While on the subject of connectivity, there's also Ethernet, HDMI and VGA ports. This gives the Sony Vaio Duo 11 an advantage over the likes of the Samsung Series 9 and the MacBook Air, where the decision to relegate Ethernet to a USB or Thunderbolt dongle has frustrated thousands of people who have had the displeasure of walking into a meeting only to find a wired connection.
If the Sony Vaio Duo 11 is fighting for its place as your main PC, performance will be a key consideration. At more than double the price of the new iPad or Microsoft Surface RT, we'd expect the Duo 11 to pack serious punch.
And we're pleased to say that the Sony Vaio Duo 11 is a heavyweight trapped inside a welterweight's body.
The Intel Core i7 processor racked up a score of 9,579 in our Cinebench 11 tests, which is staggering for an 11.6-inch tablet, ranking it among the most powerful laptops we've seen.
To put that in context, the HP Envy Spectre 14 Ultrabook managed just 7,336 on the same test under the same conditions, which shows that despite its form factor, the Sony Vaio Duo 11 offers Ultrabook power.
Thanks to the x86 Intel Core processor at the heart of this hybrid tablet the Sony Vaio Duo 11 can run Photoshop, Word and any PC app in all their glory. This puts it in a different league to iOS and Android tablets, which are limited to their own app store.
However, the extra power doesn't do the battery life any favours, and the Duo 11 hit the canvas after 2.5 hours of HD video playback.
That's less than most laptops, and way behind mainstream tablets - a black mark against the Sony's portable credentials.
As you might expect from all of the power onboard, HD video played seamlessly without stuttering or stopping, which is the least you should expect from a PC priced at £999/AU$1,499/US$1,199.99.
Unlike the iPad and Android tablets, using Windows means it plays nicely with every kind of file format, meaning you can watch movies in any manner you please, and you also get a valuable extra inch of real estate to play with.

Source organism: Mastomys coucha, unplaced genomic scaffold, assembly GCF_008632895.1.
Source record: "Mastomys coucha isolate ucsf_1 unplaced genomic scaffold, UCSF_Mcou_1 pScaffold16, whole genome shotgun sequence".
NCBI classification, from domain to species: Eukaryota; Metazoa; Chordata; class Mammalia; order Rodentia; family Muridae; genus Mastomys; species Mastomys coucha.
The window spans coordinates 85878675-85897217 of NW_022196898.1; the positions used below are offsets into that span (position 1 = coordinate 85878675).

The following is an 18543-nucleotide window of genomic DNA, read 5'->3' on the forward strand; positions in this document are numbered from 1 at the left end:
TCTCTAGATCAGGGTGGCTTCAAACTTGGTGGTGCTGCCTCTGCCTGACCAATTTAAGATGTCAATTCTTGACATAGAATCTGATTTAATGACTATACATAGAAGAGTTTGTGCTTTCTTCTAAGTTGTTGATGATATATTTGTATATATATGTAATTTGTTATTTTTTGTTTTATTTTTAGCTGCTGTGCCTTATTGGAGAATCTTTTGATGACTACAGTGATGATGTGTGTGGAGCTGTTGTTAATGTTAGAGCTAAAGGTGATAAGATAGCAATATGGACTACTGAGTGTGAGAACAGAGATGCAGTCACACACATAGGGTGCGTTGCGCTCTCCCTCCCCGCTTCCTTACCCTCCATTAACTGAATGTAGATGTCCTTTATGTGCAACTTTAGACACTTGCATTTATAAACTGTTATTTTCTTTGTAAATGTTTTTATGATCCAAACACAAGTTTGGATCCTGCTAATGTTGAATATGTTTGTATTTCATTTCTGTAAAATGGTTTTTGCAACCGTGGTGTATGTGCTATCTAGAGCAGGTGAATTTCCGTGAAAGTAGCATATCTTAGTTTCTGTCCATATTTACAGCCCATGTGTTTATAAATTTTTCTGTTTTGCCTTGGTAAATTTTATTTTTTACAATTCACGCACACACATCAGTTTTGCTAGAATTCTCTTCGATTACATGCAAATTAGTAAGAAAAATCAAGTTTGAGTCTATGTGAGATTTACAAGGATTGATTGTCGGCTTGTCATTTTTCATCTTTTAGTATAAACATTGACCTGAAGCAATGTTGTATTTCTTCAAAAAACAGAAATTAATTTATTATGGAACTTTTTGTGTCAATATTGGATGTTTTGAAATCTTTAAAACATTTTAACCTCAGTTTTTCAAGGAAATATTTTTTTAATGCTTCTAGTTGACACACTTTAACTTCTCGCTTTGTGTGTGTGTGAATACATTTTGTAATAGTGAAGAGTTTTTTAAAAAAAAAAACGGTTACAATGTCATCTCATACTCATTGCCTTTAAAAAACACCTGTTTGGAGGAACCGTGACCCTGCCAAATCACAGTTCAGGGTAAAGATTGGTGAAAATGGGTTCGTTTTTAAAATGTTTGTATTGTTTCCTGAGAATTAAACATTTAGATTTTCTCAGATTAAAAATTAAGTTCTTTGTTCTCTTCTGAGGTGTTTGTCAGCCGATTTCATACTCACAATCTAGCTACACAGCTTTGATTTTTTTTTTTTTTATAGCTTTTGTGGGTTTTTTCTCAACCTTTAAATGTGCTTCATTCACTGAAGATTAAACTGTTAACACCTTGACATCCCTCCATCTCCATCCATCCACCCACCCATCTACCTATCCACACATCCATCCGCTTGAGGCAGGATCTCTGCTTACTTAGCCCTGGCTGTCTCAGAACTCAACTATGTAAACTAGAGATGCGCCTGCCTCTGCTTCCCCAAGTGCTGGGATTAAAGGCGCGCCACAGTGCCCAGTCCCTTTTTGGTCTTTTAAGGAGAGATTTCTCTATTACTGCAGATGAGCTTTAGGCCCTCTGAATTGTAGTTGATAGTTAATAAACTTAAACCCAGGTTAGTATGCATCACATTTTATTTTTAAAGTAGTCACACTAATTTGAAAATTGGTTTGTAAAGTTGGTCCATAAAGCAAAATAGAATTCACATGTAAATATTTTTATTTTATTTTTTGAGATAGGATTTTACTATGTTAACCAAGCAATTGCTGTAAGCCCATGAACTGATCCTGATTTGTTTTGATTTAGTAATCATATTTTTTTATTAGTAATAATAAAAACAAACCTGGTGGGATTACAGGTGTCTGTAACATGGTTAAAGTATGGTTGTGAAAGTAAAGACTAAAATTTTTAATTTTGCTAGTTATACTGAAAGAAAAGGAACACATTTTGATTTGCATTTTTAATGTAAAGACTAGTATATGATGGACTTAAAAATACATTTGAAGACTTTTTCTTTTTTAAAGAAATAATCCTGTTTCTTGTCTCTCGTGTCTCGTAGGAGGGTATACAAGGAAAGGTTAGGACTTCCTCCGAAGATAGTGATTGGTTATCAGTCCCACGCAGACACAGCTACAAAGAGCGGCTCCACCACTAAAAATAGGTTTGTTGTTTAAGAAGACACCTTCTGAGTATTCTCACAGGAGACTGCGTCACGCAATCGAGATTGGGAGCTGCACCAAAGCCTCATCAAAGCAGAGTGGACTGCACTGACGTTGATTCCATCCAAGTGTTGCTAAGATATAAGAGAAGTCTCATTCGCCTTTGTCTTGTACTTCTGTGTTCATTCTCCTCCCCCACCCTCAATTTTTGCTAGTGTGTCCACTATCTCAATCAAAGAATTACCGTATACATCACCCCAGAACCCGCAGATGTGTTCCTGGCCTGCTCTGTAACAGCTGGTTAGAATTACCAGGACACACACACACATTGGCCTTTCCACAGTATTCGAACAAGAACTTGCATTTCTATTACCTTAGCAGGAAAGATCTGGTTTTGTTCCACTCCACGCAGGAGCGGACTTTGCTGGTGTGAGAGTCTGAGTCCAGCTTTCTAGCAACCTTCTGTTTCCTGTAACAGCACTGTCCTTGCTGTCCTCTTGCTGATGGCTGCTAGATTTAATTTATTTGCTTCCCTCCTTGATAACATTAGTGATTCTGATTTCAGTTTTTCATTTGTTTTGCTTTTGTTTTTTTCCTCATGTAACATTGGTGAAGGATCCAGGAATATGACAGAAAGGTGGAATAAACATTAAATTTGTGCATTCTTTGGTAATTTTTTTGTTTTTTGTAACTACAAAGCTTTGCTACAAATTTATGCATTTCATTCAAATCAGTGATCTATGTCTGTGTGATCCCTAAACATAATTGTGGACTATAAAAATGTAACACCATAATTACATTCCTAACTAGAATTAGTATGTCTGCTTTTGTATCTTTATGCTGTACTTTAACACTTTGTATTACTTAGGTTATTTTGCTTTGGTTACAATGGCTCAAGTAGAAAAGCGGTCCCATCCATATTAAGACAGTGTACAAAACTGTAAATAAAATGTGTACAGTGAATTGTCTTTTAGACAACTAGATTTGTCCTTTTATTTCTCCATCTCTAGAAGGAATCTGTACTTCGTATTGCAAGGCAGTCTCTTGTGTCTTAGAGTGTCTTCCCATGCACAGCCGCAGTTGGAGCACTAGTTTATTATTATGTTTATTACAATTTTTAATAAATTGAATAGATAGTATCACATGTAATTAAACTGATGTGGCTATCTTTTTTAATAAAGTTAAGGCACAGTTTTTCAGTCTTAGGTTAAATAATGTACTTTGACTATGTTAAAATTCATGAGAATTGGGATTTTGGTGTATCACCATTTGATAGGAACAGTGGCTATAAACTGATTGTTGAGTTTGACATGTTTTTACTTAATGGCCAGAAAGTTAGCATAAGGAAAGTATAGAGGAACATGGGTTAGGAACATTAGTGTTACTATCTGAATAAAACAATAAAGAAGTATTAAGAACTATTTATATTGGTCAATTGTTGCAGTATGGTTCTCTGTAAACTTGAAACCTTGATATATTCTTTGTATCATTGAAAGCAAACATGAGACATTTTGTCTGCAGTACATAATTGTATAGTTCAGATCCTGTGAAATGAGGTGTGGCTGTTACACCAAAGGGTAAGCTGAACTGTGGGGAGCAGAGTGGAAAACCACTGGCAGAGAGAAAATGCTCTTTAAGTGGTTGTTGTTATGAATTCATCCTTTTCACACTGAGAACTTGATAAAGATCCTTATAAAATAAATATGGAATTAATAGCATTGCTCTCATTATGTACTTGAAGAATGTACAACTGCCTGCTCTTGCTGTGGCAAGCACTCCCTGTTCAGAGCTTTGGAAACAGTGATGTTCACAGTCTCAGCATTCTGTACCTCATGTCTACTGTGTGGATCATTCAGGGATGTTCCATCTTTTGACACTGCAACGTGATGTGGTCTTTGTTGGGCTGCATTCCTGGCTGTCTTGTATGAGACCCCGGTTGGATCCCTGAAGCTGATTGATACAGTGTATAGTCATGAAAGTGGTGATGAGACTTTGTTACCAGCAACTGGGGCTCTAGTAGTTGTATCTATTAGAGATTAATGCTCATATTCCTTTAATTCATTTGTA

If you are sitting back to enjoy a movie, however, you will need to invest in a decent pair of headphones. The built-in speakers are woeful, creating a tinny din that is barely audible.
Like many Windows tablets, the Sony Vaio Duo 11 ships with its own stylus, which can be used to enter text free-hand and be more creative with apps. In time we expect there to be more apps that support pen interaction, but it worked a charm with OneNote MX on the Windows Store.
The pen has a reassuring weight and two function buttons that enable you to cut out elements from a page and paste them into notes, before annotating and scribbling all over them.
The accuracy is excellent, and Windows 8 does a great job of turning even the most illegible handwriting into editable text.
If you're serious about using a stylus, then the Samsung Ativ Smart PC with its excellent S-Pen technology is worth a look first, having borrowed a bucket load of tech from the fabulous Samsung Galaxy Note 2.
However, the Sony Vaio Duo 11 is a close second place.
3D Mark: 3,684
Battery life: 163 minutes
Summing up the Sony Vaio Duo 11 is difficult, and it will certainly polarise opinions, all of which are perfectly valid.
On the one hand, the Sony Vaio Duo 11 is a £999/AU$1,499/US$1,199.99 tablet that's too heavy and cumbersome to be wielded in the way we see iPads dominating public transport.
People will dismiss it for being too costly, and comments sections of reviews will doubtlessly be filled with those who point out that the 16GB new iPad 3 can be bought for £399/AU$539/US$499 - just over 1/3 of the Sony Vaio Duo 11's mammoth price tag.
Then there's the other argument. The Sony Vaio Duo 11 packs the power and versatility of a laptop, can run Windows programs as well as Windows Store apps, all in the guise of an 11-inch tablet.
Connectivity is one of the Sony Vaio Duo 11's biggest wins, and we loved being able to plug in USB drives and peripherals to our tablet.
Editing on Photoshop and running our favourite apps was also cause for celebration, as well as being able to sit back and enjoy the latest Windows apps from what's shaping up to be a promising selection.
The Sony Vaio Duo 11 is also a solid piece of engineering, and despite its bulk it certainly turns heads. This in no small part thanks to the gorgeous 1080p screen, and if you need a device to watch a film on after a day working on the road, you have a top contender in the Sony Vaio Duo 11.